Heretic is a modern dance work by Martha Graham performed to Tetus Breton, an old folk tune from Brittany. Louis Horst, Graham's musical director, recommended the song, part of the collection Chansons de la Fleur de Lys as arranged by Charles De Sivry. The dance premiered with the title Heretic at New York's Booth Theatre on April 14, 1929. In a previous program announcement, the work was called A Faith. Graham presented the piece with her company; the performance marked the debut of her concert ensemble. Heretic is staged for 13 female performers, 12 dressed in black tube-like garments and one in a long white dress. Dancers for the premiere were: Graham, as the woman in white, Kitty Reese, Louise Creston, Irene Emery, Ethel Rudy, Lillian Ray, Hortense Bunsick, Sylvia Wasserstrom, Mary Rivoire, Ruth White, Lillian Shapero, Virginia Briton, Sylvia Rosenstein, Evelyn Sabin, Betty Macdonald and Rosina Savelli.
Theme and structure
The ballet is approximately five minutes long. The music consists of ten percussive bars, a verse and chorus, repeated seven times. It begins with a harsh, martial-sounding chord, which then subsides into the simple melody. As the scene opens, the women in black are arranged in a semi-circle angled inward toward center stage. They stand shoulder to shoulder, arms folded, legs slightly apart and parallel. Stage left, the woman in white stands alone outside the semicircle, head in profile, hair unbound, facing outward. Seeking welcome or acceptance, she repeatedly approaches the group. Every attempt is met with rejection.
The women in black rearrange themselves into various groupings that prevent the soloist's entry. They move stiff-legged with a thumping heel to toe stride, then stop, legs planted firmly, a stern, monolithic barrier. Arm movements are also wooden and limited, either held akimbo with cupped hands at the hips, kept low in parallel to the thighs or upraised to shoulder height and then sharply folded across the chest. With each rebuff, the woman in white falters and sinks to her knees. After a final failed try, she falls exhausted to lie prone on the stage defeated, her hair covering her face. Her arms flutter once more feebly upward, then drop to remain motionless.
Dance Magazine's reviewer described the action as "the elaboration of stiff-necked recrimination, cruelty and oppression which colored the composition with dread and despair," adding that the dance was "dynamically performed." The New York Telegraph's critic wrote, the work presented "a black circle of relentless figures, toward which an angelic soul draped in white cried and pleaded. As the plea registered with the merciless circle they rose to their fullest height and turned menacingly..." Recalling the work, years later, Graham dancer Bessie Schonberg noted the dance could be interpreted as the contrast between Martha's oeuvre and tradition. In his memoir, Stuart Hodes described the piece as possibly "a metaphor for Martha's life - one against many - her role in the world, in dance, in her troupe, and likely, in her own family."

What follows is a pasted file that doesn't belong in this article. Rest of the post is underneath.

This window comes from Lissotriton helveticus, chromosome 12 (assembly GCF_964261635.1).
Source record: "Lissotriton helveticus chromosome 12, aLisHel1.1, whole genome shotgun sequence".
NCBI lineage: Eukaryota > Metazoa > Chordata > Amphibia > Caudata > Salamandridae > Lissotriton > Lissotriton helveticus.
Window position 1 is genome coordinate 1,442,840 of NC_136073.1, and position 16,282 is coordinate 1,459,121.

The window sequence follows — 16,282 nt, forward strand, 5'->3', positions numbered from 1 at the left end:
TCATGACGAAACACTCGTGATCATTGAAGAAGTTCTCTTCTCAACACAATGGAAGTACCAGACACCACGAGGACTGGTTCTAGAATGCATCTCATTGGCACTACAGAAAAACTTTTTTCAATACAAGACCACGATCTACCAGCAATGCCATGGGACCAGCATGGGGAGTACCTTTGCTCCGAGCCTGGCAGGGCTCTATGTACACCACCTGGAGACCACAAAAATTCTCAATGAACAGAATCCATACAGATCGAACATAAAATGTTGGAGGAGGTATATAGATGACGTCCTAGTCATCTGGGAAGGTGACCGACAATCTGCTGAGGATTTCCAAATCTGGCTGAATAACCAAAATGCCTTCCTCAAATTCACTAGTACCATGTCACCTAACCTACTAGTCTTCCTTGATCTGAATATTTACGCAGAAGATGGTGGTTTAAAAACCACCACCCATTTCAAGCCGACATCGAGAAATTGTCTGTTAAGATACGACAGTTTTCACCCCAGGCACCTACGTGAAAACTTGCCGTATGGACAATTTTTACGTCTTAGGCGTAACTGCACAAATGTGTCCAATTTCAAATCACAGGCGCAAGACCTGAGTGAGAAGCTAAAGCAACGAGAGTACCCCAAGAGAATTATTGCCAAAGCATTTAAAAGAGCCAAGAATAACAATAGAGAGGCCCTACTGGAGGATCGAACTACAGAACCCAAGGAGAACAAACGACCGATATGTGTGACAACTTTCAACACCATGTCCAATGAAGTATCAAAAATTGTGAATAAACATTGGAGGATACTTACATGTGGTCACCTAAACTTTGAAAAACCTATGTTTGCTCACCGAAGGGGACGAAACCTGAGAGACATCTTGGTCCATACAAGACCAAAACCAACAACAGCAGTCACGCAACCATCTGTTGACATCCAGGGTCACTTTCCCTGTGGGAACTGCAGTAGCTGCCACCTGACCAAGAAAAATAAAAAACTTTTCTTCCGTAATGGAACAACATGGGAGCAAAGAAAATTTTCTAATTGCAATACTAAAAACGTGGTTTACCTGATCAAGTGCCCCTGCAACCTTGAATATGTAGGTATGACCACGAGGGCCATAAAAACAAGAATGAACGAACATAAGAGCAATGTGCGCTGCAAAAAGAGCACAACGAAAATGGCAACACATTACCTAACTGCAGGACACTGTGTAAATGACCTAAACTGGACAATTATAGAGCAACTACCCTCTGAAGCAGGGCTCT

Heretic was performed from 1929 through 1931, then disappeared from the Martha Graham Dance Company repertory. In 1986, the troupe's 60th anniversary year, Graham agreed to reprise some of her very early pieces, Heretic among them. Takako Asakawa performed Graham's solo role in the dance. The ensemble members were Thea Nerissa Barnes, Kathy Buccellato, Jacqulyn Buglisi, Judith Garay, Sophie Giavanola, Joyce Herring, Debra Kantor, Theresa Maldonado, Maxine Sherman, Kim Stroud and Denise Vale. The New York Times critic wrote that Asakawa's savagely tortured performance set against the implacable strength of the ensemble" was "so stunning the audience itself is stunned."
The ballet has been performed occasionally since its revival. In 2003, Fang Yi Sheu took on the solo role. The piece has also been staged by college dance troupes under the auspices of the Martha Graham Dance Company. In 2018, the Graham Company authorized a new staging at the Cultural Arts Center in Columbus, in honor of a retrospective exhibition by photographer and longtime Graham collaborator Soichi Sunami, who produced the first photographic images of the dance. The staging was under the direction of former Graham principal dancer Miki Orihara, and performed by the Columbus Modern Dance Company (CoMo Dance), with CoMo director and founder Laura Puscas in the lead role.
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- Tobias, Tobi (June 23, 1986). "À la Recherche du Temps Perdu, Dance". New York Magazine. p. 67.
- Watkins, Mary F. (July 1929). "Dance Magazine, July 1929" (PDF). Dance Magazine. Retrieved January 11, 2016.
- Horosko, Marian (2002). Martha Graham: the evolution of her dance theory and training, 1926-1991. University Press of Florida.
- Hodes, Stuart (August 2011). Part Real, Part Dream: Dancing with Martha Graham. 9098: Concord ePress.CS1 maint: location (link)
- Sega, Lewis (January 27, 2003). "Martha Graham in Body, but Not in Soul". Los Angeles Times. Retrieved January 14, 2016.
- Greskovic, Robert (March 20, 2012). "Martha Graham Made Young Again". The Wall Street Journal. Retrieved January 11, 2016.
- "2018-2019 Season: Generations of Art - The Sunami Family". CoMo Dance. Retrieved April 17, 2019.
- "Generations of Art: The Sunami Family". Cultural Arts Center. Retrieved March 17, 2019.